Fitness Seychelles: Unity relay on December 1-Relay for peace, raise funds for cancer study



The start of last year’s relay

Giovanna Rousseau, manager marketing and promotion within the National Sports Council said this on Thursday afternoon during a press conference at the Stad Linite conference room.

Tessa Siu of the department of social affairs and Cancer Concern Association chairman Bishop French Chang-Him were also present to give details of their organisations’ implication in the unity relay.

“We all have been affected in one way or another or know someone who has died of the disease called cancer.

There are also people who suffered from domestic violence at some point in their lives,” said Ms Rousseau.

“This is why we have decided to get the social affairs department and the Cancer Concern Association on board.

 We must all unite to raise funds and at the same time do some exercise and show solidarity to change minds, hearts and actions to bring an end to gender-based violence in our homes and communities,” added Ms Rousseau.

She noted that the money raised through the sponsored forms will be given to the Cancer Concern Association and Bishop French said he was touched when he was approached by Miss Rousseau to join the relay.

“This forms part of our prevention campaign as the relay is a national thing. We will use the money to do a study on the occurrences of cancer in Seychelles and also build a centre where people affected by cancer and others can come and get information about the disease.


Defending champions Tazar

 We will also have a shop in the centre selling cancer products, T-Shirts, caps and others,” said Bishop French.

Ms Siu said “it is very important to raise people’s awareness on gender-based violence which can not only cause injuries but also long-term heath diseases like cancer”.

She noted that one out of four women and two out of nine men in Seychelles have suffered from domestic violence which has complexed impacts not only on those directly involved but also on children, friends, family members, work places, health care system, justice system, the economy and the country.

People who will not be taking part but want to have a form to look for sponsorship can contact Ms Rousseau on 2722333 to get one.

The race

Speaking about the race itself, Ms Rousseau said she expects 100 teams lining up for the relay and each team should have a maximum 10 members. They must all have at least two men or women for the 85-kilometre relay which will see the competitors run and walk along the coast of Mahe.

The race will start at Stad Linite at 7am and all involved – team members, officials, and sponsors – will run or walk from there to the Unity monument.

 From there, the first runner in each team will run or walk for the first 10 kilometres before passing the baton to the next team member, who can cover any distance he/she wants.

 A team can choose to have two runners for the first 10km, each covering 5km. Competitors can run or walk more than once during the relay.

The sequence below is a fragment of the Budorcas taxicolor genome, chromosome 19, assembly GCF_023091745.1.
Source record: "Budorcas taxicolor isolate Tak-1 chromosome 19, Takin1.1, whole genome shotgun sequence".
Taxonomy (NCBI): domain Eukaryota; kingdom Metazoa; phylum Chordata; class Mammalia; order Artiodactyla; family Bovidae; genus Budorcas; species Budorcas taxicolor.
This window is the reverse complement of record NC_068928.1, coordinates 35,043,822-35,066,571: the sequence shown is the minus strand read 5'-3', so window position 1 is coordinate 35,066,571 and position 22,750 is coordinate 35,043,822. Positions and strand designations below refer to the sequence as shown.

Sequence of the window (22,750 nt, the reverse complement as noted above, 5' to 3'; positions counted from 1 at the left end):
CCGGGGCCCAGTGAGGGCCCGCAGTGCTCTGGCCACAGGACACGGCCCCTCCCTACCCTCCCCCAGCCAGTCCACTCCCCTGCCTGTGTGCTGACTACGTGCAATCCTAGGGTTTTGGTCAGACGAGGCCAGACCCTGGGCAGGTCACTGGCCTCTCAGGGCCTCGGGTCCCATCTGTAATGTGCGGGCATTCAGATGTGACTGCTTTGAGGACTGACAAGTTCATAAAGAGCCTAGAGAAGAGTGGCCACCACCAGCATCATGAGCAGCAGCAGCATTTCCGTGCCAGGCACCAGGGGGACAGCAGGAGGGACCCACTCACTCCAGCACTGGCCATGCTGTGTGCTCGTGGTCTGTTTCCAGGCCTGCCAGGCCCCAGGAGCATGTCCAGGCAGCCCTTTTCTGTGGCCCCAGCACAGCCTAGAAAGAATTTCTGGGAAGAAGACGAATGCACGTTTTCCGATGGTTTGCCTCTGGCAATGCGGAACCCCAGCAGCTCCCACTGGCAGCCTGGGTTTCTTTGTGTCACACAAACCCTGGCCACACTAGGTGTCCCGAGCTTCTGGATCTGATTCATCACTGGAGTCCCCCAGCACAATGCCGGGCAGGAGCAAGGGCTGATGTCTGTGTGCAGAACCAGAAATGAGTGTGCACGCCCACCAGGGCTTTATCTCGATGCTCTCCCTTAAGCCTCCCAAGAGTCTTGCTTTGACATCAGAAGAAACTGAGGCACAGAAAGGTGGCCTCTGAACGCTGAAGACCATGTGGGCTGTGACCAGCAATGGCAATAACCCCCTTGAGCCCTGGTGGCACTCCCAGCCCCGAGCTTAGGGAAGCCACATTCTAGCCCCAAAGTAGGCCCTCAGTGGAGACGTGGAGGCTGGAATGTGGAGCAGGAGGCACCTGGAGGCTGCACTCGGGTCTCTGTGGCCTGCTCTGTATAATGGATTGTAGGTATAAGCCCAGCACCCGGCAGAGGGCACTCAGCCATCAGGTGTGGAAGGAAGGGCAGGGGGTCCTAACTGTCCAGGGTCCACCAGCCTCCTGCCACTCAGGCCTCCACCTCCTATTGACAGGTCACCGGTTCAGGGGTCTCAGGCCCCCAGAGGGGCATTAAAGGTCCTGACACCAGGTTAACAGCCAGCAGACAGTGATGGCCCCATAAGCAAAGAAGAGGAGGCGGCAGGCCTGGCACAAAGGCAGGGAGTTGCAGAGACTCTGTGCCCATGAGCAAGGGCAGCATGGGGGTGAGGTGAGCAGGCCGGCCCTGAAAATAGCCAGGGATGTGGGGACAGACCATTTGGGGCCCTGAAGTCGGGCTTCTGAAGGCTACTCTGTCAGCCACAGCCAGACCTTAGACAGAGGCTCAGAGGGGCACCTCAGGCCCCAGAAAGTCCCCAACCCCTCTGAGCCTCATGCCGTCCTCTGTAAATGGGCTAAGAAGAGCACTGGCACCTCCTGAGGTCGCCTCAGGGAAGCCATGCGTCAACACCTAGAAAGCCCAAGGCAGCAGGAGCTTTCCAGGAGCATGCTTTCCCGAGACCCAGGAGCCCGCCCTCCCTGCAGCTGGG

All teams must have their own transport, and team members who are not running or walking should follow the race in their specified transport(s) with an official on board and a medical officer.

On reaching the Unity monument, competitors will run along 5th June Avenue and then head for Anse Etoile, North East Point, Glacis, Beau Vallon, Le Niol, Curio Road, Sans Soucis, Port Glaud, Grand Anse, Anse Boileau, Baie Lazare, Anse Royale, Anse Aux Pins, Pointe Larue, Cascade and Plaisance and Mont Fleuri.

Only one runner will run from Le Niol up to the Sans Soucis junction via Curio Road to avoid congestion on the narrow road.

When the last runner reaches the Unity monument, teammates will join him/her on the final leg of the race, which will finish in front of the Post Office.

All teams should have their own food, water and music if they wish in their chosen vehicle. Teams from working organisations, clubs and others have to pay a registration fee of R500, while teams from educational institutions pay R300.
On registering for the run, teams will be given sponsor forms, and the deadline to hand in funds collected is on November 24 – during the team managers’ meeting.

 This is because the organisers want to hand over the money collected to the Cancer Concern Association during the prize-giving ceremony right after the race – at 6pm at the Post Office. Each team are being asked to raise at least R5,000.

The prizes are as follows: R10,000 (winners), R8,000 (runners-up), R6,000 (third), R4,000 (fourth), R3,000 (fifth), R2,000 (sixth) and R1,000 (seventh).

Extra prizes of R2,000 will be awarded to the educational institution with the best time, the oldest team (when the ages of all members are added up), and the youngest team (when the ages of all members are added up).

There will also be five lottery prizes of R1,000 each which will go to teams who do not win any prize but have completed the run. Teams who are not present if their names are drawn from the bag will not win any of the five prizes. The overall first team will also receive a floating shield.

All team members must be present for the prize-giving ceremony. The past three winners of the Unity relay are Tryers comprising Roy Jean-Baptiste, Medrick Jean-Baptiste, Hervé Nicholas, Payet twin brothers Claude and Gordon, Marcus Jean, Samuel Vidot, Mirenda Jérémie, Annick Charles and James Marguerite in 2009 (4h54:53), East Coast comprising Simon Labiche, Samuel Moustache, Stephanie Underwood, Josue Victor, Simone Japha, Herbert Adrienne, Andrew Florentine, Randy Gappy, Andrew Anacoura and Tony Victor in 2010 (4h21:55), and Tazar – the special force unit of the defence forces – comprising Michel Souris, Kenneth Henriette, Alvin Mondon, Don Laramé, Cyril Freminot, Ian Botsoie, Jonathan Andre, Brian Souffe and civilians Maggy Harray and Katherina Morel in 2011 (4h23:14).

G. G.